Rodgers & Hart Song Book

After the smash success of Cole Porter, Verve quickly continued the project with The Rodgers and Hart Song Book. Its name makes clear that it features only the songs that Richard Rodgers wrote with Lorenz Hart, rather than his later works with Oscar Hammerstein II. Among its many classics, “The Lady is a Tramp” in particular would become one of Ella’s signature songs. Listen to Ella's Rodgers & Hart Song Book on Spotify. 

 

Meet Buddy Bregman

Buddy Bregman (1930-2017) was born in Chicago and studied at UCLA. After a chance meeting with Norman Granz, he joined Verve Records when he was only 25 years old. Buddy’s swing-driven arrangements for the Cole Porter and Rodgers & Hart Song Books established this epic record series. After decades in television music and production, he retired in 2006.

 

Duke Ellington Song Book

Released as an astounding 4-record set, Ella Fitzgerald Sings the Duke Ellington Song Book was the first recording these two titans of jazz made together. This is also the only Song Book album on which the featured songwriter also performs. Grounded in Ellington’s big band sound, it features more of Ella’s masterful scat singing than other Song Books and finishes with an extended instrumental, “Portrait of Ella Fitzgerald.” Listen to Ella's Duke Ellington Song Book on Spotify.

 

Meet Billy Strayhorn

Billy Strayhorn (1915-1967) was largely self-taught as a pianist, composer, and arranger. He met Duke Ellington in 1938 and was a vital, if unheralded, piece of Ellington’s sound for thirty years. The Duke Ellington Song Book features several Strayhorn and Ellington collaborations, including timeless hits such as “Take the A-Train,” “Satin Doll,” and “Lush Life.”

 

Irving Berlin Song Book

Recorded (possibly at the songwriter’s request) in March 1958, the Irving Berlin Song Book features such masterpieces as “Puttin’ on the Ritz,” “Heat Wave,” and “Cheek to Cheek.” The Tin Pan Alley classic “Alexander’s Ragtime Band,” written in 1911, is Berlin’s first hit and by far the oldest tune found in the Song Books. Listen to Ella's Irving Berlin Song Book on Spotify.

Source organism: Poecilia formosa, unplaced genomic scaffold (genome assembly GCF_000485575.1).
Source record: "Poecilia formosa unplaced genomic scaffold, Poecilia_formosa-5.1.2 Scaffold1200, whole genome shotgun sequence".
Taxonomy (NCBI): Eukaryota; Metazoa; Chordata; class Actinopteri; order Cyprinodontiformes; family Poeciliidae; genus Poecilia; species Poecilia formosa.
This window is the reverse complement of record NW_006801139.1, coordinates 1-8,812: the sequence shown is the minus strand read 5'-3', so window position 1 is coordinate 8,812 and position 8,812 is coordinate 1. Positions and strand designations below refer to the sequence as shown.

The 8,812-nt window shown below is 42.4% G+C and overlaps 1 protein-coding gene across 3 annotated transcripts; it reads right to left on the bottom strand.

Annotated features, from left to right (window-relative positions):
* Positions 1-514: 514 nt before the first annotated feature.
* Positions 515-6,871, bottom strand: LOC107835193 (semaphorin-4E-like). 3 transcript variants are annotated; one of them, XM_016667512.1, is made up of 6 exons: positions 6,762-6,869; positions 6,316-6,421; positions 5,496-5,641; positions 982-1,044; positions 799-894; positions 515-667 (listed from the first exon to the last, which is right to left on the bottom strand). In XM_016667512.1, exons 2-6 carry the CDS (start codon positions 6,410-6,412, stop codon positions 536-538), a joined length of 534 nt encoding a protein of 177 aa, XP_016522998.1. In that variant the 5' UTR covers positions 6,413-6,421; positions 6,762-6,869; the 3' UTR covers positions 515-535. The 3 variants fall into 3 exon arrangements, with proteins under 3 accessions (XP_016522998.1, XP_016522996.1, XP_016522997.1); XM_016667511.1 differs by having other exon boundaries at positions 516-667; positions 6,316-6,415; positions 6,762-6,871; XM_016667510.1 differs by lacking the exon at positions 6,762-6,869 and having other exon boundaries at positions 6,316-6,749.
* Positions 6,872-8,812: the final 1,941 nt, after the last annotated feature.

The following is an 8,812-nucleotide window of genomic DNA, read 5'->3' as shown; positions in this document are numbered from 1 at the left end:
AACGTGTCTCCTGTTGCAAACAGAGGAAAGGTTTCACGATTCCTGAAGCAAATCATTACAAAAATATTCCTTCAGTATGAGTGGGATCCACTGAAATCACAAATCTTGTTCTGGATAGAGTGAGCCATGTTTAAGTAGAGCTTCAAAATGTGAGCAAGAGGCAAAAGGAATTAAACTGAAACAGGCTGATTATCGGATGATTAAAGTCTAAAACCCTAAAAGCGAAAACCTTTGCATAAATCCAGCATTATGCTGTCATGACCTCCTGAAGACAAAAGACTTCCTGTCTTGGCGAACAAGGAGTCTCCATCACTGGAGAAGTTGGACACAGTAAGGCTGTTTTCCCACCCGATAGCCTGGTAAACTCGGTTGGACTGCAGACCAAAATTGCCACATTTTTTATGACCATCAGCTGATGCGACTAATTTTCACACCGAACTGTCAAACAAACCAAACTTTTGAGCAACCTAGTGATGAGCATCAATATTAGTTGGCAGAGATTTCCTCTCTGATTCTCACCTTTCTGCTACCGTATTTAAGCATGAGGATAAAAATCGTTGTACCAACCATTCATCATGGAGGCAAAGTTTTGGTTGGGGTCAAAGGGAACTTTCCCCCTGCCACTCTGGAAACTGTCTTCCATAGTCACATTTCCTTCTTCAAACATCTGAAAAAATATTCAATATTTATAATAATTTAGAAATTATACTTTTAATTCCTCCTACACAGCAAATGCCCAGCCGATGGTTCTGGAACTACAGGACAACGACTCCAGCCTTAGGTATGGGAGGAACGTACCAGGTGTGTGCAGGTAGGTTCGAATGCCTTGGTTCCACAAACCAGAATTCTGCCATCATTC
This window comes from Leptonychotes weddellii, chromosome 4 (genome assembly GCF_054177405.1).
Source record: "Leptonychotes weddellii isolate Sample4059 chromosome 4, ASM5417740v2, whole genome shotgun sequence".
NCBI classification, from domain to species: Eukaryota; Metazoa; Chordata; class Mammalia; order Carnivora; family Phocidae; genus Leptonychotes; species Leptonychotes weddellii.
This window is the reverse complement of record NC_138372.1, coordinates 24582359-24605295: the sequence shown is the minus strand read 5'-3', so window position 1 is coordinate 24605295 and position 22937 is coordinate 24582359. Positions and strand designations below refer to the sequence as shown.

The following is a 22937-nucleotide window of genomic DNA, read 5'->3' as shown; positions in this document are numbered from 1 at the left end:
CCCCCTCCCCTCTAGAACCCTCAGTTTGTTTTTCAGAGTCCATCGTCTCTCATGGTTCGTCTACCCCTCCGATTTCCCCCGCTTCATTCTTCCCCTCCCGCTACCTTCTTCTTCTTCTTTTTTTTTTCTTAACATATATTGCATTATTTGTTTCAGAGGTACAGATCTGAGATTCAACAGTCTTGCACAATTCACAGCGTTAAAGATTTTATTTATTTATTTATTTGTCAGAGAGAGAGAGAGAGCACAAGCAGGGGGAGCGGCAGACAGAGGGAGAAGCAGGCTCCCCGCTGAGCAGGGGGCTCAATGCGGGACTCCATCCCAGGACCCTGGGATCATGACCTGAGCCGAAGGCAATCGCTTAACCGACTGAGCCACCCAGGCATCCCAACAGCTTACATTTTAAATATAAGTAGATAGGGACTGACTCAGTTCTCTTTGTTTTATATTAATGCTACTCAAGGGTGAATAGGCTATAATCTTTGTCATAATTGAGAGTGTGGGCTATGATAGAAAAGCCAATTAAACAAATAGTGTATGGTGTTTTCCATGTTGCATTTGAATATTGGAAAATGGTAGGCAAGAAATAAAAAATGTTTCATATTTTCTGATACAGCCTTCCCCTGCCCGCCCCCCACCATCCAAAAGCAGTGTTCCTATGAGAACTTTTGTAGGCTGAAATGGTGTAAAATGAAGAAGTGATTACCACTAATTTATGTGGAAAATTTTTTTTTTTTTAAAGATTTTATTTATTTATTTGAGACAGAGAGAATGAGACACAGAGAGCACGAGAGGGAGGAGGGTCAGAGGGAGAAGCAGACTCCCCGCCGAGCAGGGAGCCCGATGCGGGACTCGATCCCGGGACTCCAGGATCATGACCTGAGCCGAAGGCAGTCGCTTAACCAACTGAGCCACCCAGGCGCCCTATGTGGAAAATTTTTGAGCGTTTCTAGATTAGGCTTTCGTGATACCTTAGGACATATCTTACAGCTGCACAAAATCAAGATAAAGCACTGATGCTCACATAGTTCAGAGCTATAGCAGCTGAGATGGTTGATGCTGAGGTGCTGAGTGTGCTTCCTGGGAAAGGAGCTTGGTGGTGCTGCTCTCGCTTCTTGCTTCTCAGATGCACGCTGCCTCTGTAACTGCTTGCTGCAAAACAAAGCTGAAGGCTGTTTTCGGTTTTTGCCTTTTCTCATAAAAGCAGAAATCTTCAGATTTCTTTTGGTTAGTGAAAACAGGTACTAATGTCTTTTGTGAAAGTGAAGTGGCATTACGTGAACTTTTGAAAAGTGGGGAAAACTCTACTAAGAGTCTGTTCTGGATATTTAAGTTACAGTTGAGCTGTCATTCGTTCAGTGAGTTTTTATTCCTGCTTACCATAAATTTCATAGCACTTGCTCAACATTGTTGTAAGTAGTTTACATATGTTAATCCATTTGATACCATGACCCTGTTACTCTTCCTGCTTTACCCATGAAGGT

Meet Paul Weston

Paul Weston (1912-1996) started his career playing piano and arranging music for a variety of stage and Hollywood stars. After the war, he helped launch the Lounge Music craze. Critics praised Weston’s intelligent and subtle arrangements for the Irving Berlin Song Book. After a career in film and television music, he retired in the early 1970s.

 

Gershwin Brothers Song Book

Ella Fitzgerald Sings the George and Ira Gershwin Song Book is generally seen as the pinnacle of the series. Originally released as 59 songs on five LPs, it is by far the largest of the Song Books, with a list of tunes including “Oh, Lady Be Good,” “S’Wonderful,” “Shall We Dance?,” and “They Can’t Take That Away From Me.” This is also the first in a long series of collaborations between Ella and arranger Nelson Riddle. Listen to Ella's George and Ira Gershwin Song Book on Spotify.

  

Meet Nelson Riddle

Nelson Riddle (1921-1985) was first a trombone player, but became an arranger for Capitol Records after the war. He worked for stars like Nat King Cole, Judy Garland, and Frank Sinatra. Riddle’s work on three Song Book albums was the start of a long and fruitful partnership with Ella Fitzgerald. Near the end of his career, he won two Grammy awards arranging for Linda Ronstadt.

 

Harold Arlen Song Book

The sixth Song Book, highlighting the work of composer Harold Arlen, was the last to be released in a multi-LP format. It was recorded in late 1960 and early 1961 and, in recognition of Arlen’s blues influences, features arrangements by Billy May. Songs including “Stormy Weather,” “Hooray for Love,” “It’s Only a Paper Moon,” and “Over the Rainbow” stand out among this Song Book’s many gems. Listen to Ella's Harold Arlen Song Book on Spotify.

 

Meet Edward "Billy" May

Edward “Billy” May (1916-2004) started out his career as a big band trumpeter. But he soon started arranging and composing for Glenn Miller, NBC Radio, and Capitol Records. His energetic and brassy arrangements for the Harold Arlen Song Book are beloved to this day. After a long and diverse career writing music for television, May retired in the 1990s.

 

Jerome Kern Song Book